This study analyzed sociodemographic variables, access to medical care, health status-related variables, and nutrition status-related variables to determine their ability to predict an orientation toward traditional or nontraditional nutrition information sources among aged subjects in Eugene, OR. Data were collected from 165 randomly selected subjects by trained interviewers using face-to-face interviews. Nutritionist orientation was measured by a Traditional/Nontraditional Index (TNT Index) developed for the study. Nutrition knowledge and misinformation, supplement use, and sources of nutrition information were also investigated. Predictors of nontraditional nutritionist orientation were acceptance of nutrition misinformation and male sex (adjusted R2 = .09). For women, predictors of a similar orientation were acceptance of nutrition misinformation, low knowledge of general nutrition information, and low functional health status (adjusted R2 = .19). Mean nutrition knowledge scores were high, with a mean of 4.7 (standard deviation [SD] = 0.8) on a scale ranging from 4 (high) to 8 (low). However, many of the subjects did not list dairy foods (28%) and grains (27%) as necessary in the diet. In addition, belief in certain nutrition myths was widespread. More than 58% were taking one or more supplements (mean = 1.4 supplements per day, SD = 1.98). Physicians were mentioned as most likely sources of nutrition information, with dietitians and health food store personnel mentioned second, indicating the importance of marketing efforts for registered dietitians.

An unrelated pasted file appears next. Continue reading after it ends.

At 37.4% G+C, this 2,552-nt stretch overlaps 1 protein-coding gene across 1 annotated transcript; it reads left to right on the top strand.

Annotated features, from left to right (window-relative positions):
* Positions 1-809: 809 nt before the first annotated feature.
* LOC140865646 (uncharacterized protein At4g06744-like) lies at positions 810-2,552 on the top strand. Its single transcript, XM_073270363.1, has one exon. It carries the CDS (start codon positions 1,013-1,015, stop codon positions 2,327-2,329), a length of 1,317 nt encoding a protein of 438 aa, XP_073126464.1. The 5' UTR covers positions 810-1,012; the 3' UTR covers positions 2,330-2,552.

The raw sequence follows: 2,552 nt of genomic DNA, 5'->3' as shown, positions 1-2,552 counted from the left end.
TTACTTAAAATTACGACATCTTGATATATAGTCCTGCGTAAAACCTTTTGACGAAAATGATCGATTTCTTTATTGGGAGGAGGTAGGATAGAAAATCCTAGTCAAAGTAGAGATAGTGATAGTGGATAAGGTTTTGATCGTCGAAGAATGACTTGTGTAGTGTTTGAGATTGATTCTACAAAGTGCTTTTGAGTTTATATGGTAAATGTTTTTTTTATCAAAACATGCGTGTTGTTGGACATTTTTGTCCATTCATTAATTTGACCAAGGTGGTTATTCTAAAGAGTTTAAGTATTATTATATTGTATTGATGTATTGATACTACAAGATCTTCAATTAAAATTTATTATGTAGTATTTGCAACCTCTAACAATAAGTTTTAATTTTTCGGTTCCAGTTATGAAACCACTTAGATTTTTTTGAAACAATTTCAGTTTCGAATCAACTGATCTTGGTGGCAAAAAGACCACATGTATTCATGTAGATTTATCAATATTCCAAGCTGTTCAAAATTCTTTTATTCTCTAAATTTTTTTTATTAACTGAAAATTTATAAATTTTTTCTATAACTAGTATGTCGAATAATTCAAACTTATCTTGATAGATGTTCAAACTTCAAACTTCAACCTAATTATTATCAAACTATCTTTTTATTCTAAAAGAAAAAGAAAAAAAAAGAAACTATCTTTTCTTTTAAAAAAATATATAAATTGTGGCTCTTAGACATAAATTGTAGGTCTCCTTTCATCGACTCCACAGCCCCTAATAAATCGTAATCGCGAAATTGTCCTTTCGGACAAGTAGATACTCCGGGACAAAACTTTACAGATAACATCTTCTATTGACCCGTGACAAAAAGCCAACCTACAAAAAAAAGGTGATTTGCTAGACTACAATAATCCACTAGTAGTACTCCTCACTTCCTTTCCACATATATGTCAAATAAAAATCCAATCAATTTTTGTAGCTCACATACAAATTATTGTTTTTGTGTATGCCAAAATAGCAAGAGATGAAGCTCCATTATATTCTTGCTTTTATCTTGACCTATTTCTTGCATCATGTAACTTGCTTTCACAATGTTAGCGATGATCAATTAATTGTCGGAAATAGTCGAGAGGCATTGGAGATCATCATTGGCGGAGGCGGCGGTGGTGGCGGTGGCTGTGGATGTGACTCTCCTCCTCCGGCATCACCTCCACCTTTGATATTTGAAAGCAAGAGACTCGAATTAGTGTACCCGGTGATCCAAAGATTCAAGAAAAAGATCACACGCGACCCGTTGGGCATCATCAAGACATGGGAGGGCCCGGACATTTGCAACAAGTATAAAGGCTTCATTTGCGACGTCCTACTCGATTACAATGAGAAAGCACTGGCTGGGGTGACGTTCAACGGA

|Original language||English (US)|
|Number of pages||5|
|Journal||Journal of the American Dietetic Association|
|State||Published - Dec 1 1989|
All Science Journal Classification (ASJC) codes
- Food Science
- Nutrition and Dietetics